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Real musical power is found in human tissue, not in computer chips. That’s why B.B. King could put chills down your spine with a clean amp and an old guitar. It’s why Miles Davis’s trumpet could calm a raging bull. It’s why Etta James’s voice still hits you like a baseball bat. The magic was in their fingers, lips and throats. Their instruments were just conduits.

Mavis Staples is cut from that cloth. With the Staple Singers, she helped build the brick houses of soul and R&B, punching out heartfelt, vibrato-heavy vocals in the grand style of Aretha, Rosetta and Nina. Her voice, by turns silky and snarling, walked the line between gospel and funk, half Andrae Crouch, half James Brown. She was never famous in that way – only musos appraise young singers by their proximity to Staples and her sisters. But like fine wine, a more select audience doesn’t mean a reduction in quality.

Recorded in Union Chapel, famed for its lovely acoustics, Live in London captures Staples in her twilight years refusing to give up an iota of that quality. With only a power trio and some backing singers to act as conduit, she blesses her audience with a masterful, matriarchal roar across time. The music is sharp and strutting, its minimalist, brass-free monochrome serving to foreground Mavis’s sandpaper-and-syrup vocals. She’s a channel of good humour, revelling in her music, and there’s no question that she still has the chops and the power to back it up.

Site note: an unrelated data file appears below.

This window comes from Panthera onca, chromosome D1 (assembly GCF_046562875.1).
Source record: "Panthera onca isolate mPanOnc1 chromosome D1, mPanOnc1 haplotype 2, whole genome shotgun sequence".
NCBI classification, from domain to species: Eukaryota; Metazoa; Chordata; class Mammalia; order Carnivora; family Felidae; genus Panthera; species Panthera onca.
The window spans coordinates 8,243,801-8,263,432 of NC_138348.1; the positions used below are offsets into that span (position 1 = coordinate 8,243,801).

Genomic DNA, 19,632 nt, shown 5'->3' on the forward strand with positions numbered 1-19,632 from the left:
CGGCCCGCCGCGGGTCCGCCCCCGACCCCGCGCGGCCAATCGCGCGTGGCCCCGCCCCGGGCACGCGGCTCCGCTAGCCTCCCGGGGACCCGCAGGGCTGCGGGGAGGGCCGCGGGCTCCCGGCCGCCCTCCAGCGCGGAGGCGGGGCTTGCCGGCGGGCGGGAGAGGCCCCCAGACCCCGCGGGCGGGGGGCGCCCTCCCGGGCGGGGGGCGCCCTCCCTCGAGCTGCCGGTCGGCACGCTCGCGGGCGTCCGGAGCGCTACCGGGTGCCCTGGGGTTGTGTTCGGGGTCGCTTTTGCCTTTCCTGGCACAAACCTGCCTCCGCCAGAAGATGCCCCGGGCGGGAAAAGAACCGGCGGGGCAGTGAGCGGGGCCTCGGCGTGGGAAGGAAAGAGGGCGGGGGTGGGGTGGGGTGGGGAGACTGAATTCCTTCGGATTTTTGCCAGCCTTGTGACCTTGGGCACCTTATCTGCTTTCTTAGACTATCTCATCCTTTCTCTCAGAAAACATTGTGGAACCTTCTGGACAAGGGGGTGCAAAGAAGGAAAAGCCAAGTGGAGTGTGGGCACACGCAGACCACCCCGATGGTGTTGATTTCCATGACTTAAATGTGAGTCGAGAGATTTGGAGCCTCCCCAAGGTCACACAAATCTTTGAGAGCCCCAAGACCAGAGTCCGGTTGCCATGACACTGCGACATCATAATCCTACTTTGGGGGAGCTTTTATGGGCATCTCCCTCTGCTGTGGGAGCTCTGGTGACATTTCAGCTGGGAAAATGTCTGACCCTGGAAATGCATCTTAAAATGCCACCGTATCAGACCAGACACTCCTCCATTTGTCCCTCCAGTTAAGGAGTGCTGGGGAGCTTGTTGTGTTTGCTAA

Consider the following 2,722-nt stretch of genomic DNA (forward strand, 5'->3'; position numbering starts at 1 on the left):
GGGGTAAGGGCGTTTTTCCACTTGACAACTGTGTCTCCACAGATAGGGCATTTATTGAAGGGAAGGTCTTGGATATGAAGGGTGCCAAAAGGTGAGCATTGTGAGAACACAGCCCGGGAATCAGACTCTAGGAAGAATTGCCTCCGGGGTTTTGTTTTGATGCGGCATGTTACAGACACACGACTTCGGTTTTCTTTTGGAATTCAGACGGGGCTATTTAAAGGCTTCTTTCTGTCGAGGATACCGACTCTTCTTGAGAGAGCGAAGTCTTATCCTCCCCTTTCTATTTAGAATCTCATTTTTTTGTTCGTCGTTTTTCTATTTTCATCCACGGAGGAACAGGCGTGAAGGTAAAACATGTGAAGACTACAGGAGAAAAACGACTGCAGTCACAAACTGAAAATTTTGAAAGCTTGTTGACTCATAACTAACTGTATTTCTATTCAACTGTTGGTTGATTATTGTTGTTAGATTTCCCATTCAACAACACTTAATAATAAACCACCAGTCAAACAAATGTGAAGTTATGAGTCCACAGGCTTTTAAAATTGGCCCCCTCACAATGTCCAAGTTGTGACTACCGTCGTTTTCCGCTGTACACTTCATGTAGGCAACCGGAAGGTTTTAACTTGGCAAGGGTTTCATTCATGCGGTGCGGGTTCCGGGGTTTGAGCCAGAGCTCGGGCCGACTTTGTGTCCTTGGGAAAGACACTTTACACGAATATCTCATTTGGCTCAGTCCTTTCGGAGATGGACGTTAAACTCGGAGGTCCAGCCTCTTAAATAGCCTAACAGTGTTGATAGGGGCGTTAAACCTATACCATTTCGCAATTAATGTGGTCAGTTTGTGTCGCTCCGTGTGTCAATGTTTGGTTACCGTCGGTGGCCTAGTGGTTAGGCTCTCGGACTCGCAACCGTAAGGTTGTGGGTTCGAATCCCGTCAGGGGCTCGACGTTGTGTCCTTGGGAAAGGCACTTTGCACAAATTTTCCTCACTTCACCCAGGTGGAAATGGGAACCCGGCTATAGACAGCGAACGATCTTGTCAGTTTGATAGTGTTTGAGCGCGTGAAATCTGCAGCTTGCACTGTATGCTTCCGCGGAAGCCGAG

It’s not a complicated album, and its reliance on one tonal shade makes it more of a background companion than a repeat-listen dig. You can sense that she found her groove as one of a four-piece vocal act, too – there are moments when the volume of the backing singers muddies the waters, obscuring Mavis’s pipes. But there’s plenty here to enjoy, from her good-natured joking in between songs to her roaring exposition on ‘Take Us Back’ – she’s got a whole lot of twinkle left in her eyes. I suspect when she is old she will wear purple.

It feels somehow distasteful to say it, but when old musicians have still got it, listening to them is always that bit more exhilarating. You don’t have to go gentle into any good nights, they seem to be saying. ‘No Time for Cryin’ distils that sense of power. “We got work to do!”, bellows Staples on the pointed anti-Trump roar. “What a world we live in. Taking babies away from their mothers, y’all! I’m gonna march right up to that big house.” F— yeah, Mavis!

Class, like truth, makes itself known in understatement. There’s plenty of both in Mavis Staples’ voice. Never doubt it – there’s plenty of gasoline left in this particular tank.

★★★★

Live is London is out now via Anti-Records

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